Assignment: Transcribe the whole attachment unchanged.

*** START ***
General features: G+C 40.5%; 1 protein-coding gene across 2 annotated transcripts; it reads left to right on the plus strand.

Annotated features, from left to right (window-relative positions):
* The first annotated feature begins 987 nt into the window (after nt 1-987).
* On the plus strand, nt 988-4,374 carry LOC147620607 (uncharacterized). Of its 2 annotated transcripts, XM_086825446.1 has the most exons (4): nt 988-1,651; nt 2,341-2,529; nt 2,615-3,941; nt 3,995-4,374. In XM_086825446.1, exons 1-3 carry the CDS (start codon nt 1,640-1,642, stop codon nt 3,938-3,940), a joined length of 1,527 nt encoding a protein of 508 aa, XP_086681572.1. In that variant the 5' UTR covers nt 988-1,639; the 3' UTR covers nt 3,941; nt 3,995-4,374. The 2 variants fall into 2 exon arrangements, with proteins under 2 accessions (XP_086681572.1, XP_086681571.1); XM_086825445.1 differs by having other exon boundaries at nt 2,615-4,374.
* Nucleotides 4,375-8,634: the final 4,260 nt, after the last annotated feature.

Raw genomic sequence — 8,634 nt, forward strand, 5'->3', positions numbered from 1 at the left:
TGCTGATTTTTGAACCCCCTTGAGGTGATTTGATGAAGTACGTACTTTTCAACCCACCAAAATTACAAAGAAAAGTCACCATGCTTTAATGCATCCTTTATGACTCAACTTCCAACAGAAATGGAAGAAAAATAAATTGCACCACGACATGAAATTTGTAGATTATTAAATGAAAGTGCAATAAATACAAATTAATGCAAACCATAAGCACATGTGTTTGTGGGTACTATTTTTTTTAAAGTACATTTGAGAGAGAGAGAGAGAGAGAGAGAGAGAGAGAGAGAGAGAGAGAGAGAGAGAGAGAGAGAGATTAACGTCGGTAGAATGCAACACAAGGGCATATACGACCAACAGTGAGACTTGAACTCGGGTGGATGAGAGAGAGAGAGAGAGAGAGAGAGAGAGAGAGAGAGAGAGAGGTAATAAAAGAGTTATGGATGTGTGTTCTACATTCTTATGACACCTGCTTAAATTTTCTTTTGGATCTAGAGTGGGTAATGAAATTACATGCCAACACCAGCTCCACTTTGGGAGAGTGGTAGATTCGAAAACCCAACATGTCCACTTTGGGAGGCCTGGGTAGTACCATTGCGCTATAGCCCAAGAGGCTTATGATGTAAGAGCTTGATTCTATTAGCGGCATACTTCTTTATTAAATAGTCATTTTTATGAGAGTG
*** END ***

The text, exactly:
General features: G+C 40.5%; 1 protein-coding gene across 2 annotated transcripts; it reads left to right on the plus strand.

Annotated features, from left to right (window-relative positions):
* The first annotated feature begins 987 nt into the window (after nt 1-987).
* On the plus strand, nt 988-4,374 carry LOC147620607 (uncharacterized). Of its 2 annotated transcripts, XM_086825446.1 has the most exons (4): nt 988-1,651; nt 2,341-2,529; nt 2,615-3,941; nt 3,995-4,374. In XM_086825446.1, exons 1-3 carry the CDS (start codon nt 1,640-1,642, stop codon nt 3,938-3,940), a joined length of 1,527 nt encoding a protein of 508 aa, XP_086681572.1. In that variant the 5' UTR covers nt 988-1,639; the 3' UTR covers nt 3,941; nt 3,995-4,374. The 2 variants fall into 2 exon arrangements, with proteins under 2 accessions (XP_086681572.1, XP_086681571.1); XM_086825445.1 differs by having other exon boundaries at nt 2,615-4,374.
* Nucleotides 4,375-8,634: the final 4,260 nt, after the last annotated feature.

Raw genomic sequence — 8,634 nt, forward strand, 5'->3', positions numbered from 1 at the left:
TGCTGATTTTTGAACCCCCTTGAGGTGATTTGATGAAGTACGTACTTTTCAACCCACCAAAATTACAAAGAAAAGTCACCATGCTTTAATGCATCCTTTATGACTCAACTTCCAACAGAAATGGAAGAAAAATAAATTGCACCACGACATGAAATTTGTAGATTATTAAATGAAAGTGCAATAAATACAAATTAATGCAAACCATAAGCACATGTGTTTGTGGGTACTATTTTTTTTAAAGTACATTTGAGAGAGAGAGAGAGAGAGAGAGAGAGAGAGAGAGAGAGAGAGAGAGAGAGAGAGAGAGAGATTAACGTCGGTAGAATGCAACACAAGGGCATATACGACCAACAGTGAGACTTGAACTCGGGTGGATGAGAGAGAGAGAGAGAGAGAGAGAGAGAGAGAGAGAGAGAGAGGTAATAAAAGAGTTATGGATGTGTGTTCTACATTCTTATGACACCTGCTTAAATTTTCTTTTGGATCTAGAGTGGGTAATGAAATTACATGCCAACACCAGCTCCACTTTGGGAGAGTGGTAGATTCGAAAACCCAACATGTCCACTTTGGGAGGCCTGGGTAGTACCATTGCGCTATAGCCCAAGAGGCTTATGATGTAAGAGCTTGATTCTATTAGCGGCATACTTCTTTATTAAATAGTCATTTTTATGAGAGTG